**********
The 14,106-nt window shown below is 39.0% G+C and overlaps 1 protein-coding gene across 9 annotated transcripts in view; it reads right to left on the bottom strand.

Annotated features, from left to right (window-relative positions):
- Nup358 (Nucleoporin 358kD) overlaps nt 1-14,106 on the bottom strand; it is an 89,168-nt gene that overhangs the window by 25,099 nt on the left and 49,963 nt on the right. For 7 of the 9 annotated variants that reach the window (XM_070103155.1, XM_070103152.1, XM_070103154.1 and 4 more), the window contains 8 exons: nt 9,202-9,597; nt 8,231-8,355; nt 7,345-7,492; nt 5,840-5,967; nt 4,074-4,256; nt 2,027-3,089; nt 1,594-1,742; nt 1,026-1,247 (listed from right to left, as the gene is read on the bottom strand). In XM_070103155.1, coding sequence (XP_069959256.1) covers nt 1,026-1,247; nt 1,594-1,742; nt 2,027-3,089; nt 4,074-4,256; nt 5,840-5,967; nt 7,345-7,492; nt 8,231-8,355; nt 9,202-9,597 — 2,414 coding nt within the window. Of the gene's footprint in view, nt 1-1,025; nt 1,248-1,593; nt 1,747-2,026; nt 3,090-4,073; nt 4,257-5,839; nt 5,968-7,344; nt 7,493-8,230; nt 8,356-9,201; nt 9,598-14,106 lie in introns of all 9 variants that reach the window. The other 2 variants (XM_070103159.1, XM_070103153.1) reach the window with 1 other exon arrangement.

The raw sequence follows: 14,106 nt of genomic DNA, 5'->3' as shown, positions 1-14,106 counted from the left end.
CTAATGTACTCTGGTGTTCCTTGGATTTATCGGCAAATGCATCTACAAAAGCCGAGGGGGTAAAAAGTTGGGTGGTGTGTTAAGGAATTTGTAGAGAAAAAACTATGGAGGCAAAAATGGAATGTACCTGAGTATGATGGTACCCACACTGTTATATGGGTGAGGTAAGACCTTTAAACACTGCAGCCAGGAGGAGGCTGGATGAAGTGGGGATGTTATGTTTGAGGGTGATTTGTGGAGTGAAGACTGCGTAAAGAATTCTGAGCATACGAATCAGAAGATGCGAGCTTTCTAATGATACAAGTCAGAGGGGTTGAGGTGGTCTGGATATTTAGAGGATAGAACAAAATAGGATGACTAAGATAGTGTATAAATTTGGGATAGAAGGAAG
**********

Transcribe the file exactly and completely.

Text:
The 14,106-nt window shown below is 39.0% G+C and overlaps 1 protein-coding gene across 9 annotated transcripts in view; it reads right to left on the bottom strand.

Annotated features, from left to right (window-relative positions):
- Nup358 (Nucleoporin 358kD) overlaps nt 1-14,106 on the bottom strand; it is an 89,168-nt gene that overhangs the window by 25,099 nt on the left and 49,963 nt on the right. For 7 of the 9 annotated variants that reach the window (XM_070103155.1, XM_070103152.1, XM_070103154.1 and 4 more), the window contains 8 exons: nt 9,202-9,597; nt 8,231-8,355; nt 7,345-7,492; nt 5,840-5,967; nt 4,074-4,256; nt 2,027-3,089; nt 1,594-1,742; nt 1,026-1,247 (listed from right to left, as the gene is read on the bottom strand). In XM_070103155.1, coding sequence (XP_069959256.1) covers nt 1,026-1,247; nt 1,594-1,742; nt 2,027-3,089; nt 4,074-4,256; nt 5,840-5,967; nt 7,345-7,492; nt 8,231-8,355; nt 9,202-9,597 — 2,414 coding nt within the window. Of the gene's footprint in view, nt 1-1,025; nt 1,248-1,593; nt 1,747-2,026; nt 3,090-4,073; nt 4,257-5,839; nt 5,968-7,344; nt 7,493-8,230; nt 8,356-9,201; nt 9,598-14,106 lie in introns of all 9 variants that reach the window. The other 2 variants (XM_070103159.1, XM_070103153.1) reach the window with 1 other exon arrangement.

The raw sequence follows: 14,106 nt of genomic DNA, 5'->3' as shown, positions 1-14,106 counted from the left end.
CTAATGTACTCTGGTGTTCCTTGGATTTATCGGCAAATGCATCTACAAAAGCCGAGGGGGTAAAAAGTTGGGTGGTGTGTTAAGGAATTTGTAGAGAAAAAACTATGGAGGCAAAAATGGAATGTACCTGAGTATGATGGTACCCACACTGTTATATGGGTGAGGTAAGACCTTTAAACACTGCAGCCAGGAGGAGGCTGGATGAAGTGGGGATGTTATGTTTGAGGGTGATTTGTGGAGTGAAGACTGCGTAAAGAATTCTGAGCATACGAATCAGAAGATGCGAGCTTTCTAATGATACAAGTCAGAGGGGTTGAGGTGGTCTGGATATTTAGAGGATAGAACAAAATAGGATGACTAAGATAGTGTATAAATTTGGGATAGAAGGAAG